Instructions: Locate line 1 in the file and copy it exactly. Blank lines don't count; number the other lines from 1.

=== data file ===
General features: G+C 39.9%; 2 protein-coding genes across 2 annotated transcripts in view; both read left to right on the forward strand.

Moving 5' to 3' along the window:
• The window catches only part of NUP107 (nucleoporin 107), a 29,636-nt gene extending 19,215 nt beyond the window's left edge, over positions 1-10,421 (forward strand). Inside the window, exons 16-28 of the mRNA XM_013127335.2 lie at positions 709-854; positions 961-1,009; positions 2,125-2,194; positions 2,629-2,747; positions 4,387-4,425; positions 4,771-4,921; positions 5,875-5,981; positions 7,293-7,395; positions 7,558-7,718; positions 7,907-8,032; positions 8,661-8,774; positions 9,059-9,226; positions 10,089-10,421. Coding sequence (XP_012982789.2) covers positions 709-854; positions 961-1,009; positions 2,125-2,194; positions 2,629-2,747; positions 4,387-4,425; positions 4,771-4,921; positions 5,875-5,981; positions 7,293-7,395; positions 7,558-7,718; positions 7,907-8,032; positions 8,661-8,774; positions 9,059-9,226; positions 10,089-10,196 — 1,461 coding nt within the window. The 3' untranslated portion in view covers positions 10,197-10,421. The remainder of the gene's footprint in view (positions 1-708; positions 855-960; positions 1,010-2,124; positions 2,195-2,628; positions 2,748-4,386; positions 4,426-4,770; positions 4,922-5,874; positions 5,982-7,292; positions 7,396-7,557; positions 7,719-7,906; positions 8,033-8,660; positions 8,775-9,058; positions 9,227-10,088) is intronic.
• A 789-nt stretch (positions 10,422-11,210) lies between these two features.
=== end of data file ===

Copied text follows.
General features: G+C 39.9%; 2 protein-coding genes across 2 annotated transcripts in view; both read left to right on the forward strand.